I doubt anyone in racing likes the fact that disqualifications are sometimes necessary. Ideally, every race would be cleanly run and the better horse would win every time.
However, we’re dealing with thousand-pound animals that vary in intelligence, ability, maturity, and, during the actual running of races, various states of physical and mental fatigue. There is also, of course, a human element directly involved in these athletic competitions as well, namely jockeys.
Until Saturday, no horse had ever been disqualified from first place in the Kentucky Derby (G1) due to actions that occurred during the actual running of the 1 1/4-mile event. That was a streak of 144 years, and is one reason why reaction to the events of Saturday night have been difficult for some to process. None of us expect, much less desire, the outcome of racing’s signature event to be doubted once the field crosses the finish line.
As in all aspects of life, there’s always a first time. And that first time has triggered plenty of emotion, and much to chew on going forward.
I don’t have many qualms with the ruling per se. There was no valid reason for Maximum Security to have drifted outward several paths on the turn and interfere with War of Will, who was not a “beaten” horse at the time of contact, thus causing a chain reaction. I’m not so sure the same observation can be made regarding Long Range Toddy, behind whom Maximum Security was ultimately placed in the official order of finish.
Far more disconcerting was the path from Point A, the race, to Point B, the decision to disqualify the first-place finisher.
The stationing of patrol judges at various points around the racetrack, as occurred in the old days, has been made largely redundant due to improvements in video camera technology and footage. However, one could argue their absence was sorely missed when no public announcement was made that the stewards were instigating an immediate review of the incident.
That was a puzzling oversight in the eyes of this observer, who was stationed in the grandstand at the eighth pole and clearly witnessed suspicious activity both in real time and while glancing at Churchill Downs‘ Big Board, which provided viewers an overhead view of the action from a camera positioned ahead of the approaching field. The decision to apparently review the action only after two claims of foul were lodged was reminiscent of the situation I witnessed attending the 2016 Delaware H. (G1). In neither case can the lack of proactivity be considered satisfactory.
This is the video they should have been showing last night. Maximum Security clearly veers out 5 paths and totally impedes War of Will and Long Range Toddy. Watch it multiple times. Every time your conviction that the right call was made will increase. pic.twitter.com/0kYakwvjin
— Scott Carson (@CarsoniPH) May 5, 2019
There was also much to be unsatisfied about in regards to who and who didn’t lodge a foul claim. The connections of War of Will, the horse most immediately impacted by Maximum Security’s errant ways, said Sunday that they chose not to lodge an objection as there would have been no material benefit awaiting them if Maximum Security had been disqualified. At best War of Will would have been placed seventh, which he was, but only the top five finishers earn purse money.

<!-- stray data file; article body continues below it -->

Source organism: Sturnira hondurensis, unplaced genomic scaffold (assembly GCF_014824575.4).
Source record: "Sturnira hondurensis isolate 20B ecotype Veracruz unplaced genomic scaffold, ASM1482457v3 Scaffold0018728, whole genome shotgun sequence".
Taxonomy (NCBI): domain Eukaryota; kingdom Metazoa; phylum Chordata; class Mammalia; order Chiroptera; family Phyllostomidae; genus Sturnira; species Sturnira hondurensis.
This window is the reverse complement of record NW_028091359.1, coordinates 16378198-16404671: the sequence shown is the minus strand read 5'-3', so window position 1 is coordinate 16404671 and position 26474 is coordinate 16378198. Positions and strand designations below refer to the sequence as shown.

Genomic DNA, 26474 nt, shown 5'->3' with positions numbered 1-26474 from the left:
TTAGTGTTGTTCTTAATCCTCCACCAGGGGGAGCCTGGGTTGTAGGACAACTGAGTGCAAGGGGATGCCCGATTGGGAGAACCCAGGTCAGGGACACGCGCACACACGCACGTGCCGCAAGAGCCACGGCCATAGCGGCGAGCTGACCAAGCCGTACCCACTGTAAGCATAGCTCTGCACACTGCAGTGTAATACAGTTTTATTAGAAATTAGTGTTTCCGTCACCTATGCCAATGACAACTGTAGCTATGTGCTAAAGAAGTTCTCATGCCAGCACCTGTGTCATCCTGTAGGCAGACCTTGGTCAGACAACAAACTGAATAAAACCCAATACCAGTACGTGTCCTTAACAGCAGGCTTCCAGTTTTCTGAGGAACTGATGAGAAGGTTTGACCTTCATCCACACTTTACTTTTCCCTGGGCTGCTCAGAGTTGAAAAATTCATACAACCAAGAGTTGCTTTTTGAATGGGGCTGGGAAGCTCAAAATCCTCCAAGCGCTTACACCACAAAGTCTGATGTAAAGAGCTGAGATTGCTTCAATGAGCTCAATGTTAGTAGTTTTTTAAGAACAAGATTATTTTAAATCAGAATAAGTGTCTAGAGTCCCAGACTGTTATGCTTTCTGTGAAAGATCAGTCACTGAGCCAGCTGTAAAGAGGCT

The claim of foul that the public was most aware of was that lodged by jockey Flavien Prat, the rider of Country House. In light of the stewards’ post-race statement, and the footage readily available, Prat’s objection was arguably frivolous. It was certainly one officials can take steps to dissuade others from repeating in the future.
Given what happened in the final quarter-mile between Maximum Security and Country House, I feel confident in thinking the record books will not acknowledge that the better of the two won the Kentucky Derby. That’s the thing that perhaps disturbs most those who disagreed with the decision to disqualify.
While feeling the disqualification was warranted, the “winner” was not the best horse. The outcome of a Kentucky Derby, or any big race for that matter, is most dissatisfying when your head and heart tell you the result does not accurately reflect the merits of the individuals involved.
One of my first thoughts after the disqualification was announced was a conversation I had just last month with retired Hall of Fame jockey Bill Boland, who rode Middleground to victory in the 1950 Kentucky Derby. When recalling his narrow loss aboard Sword Dancer in the 1959 Derby, and his claim of foul against Tomy Lee that was dismissed, he said:
“The first year I rode in the Derby, they called all the jocks in and they told us, ‘You know, we aren’t going to take a horse down in the Derby. It’s never been done. But if anybody causes any trouble, we’ll give you up to a year.’ So they weren’t going to take a horse down in the Derby unless it was really bad. I think they would now, but in those days they wouldn’t.”
How timely. I would never have guessed that statement could possibly define what was about to happen.
PHOTO: Maximum Security (pink hat) shies off the rail into the path of War of Will (black hat), resulting in his disqualification as the 145th Kentucky Derby (G1) victor and elevation of Country House (light yellow hat) to winner (c) Coady Photography/Churchill Downs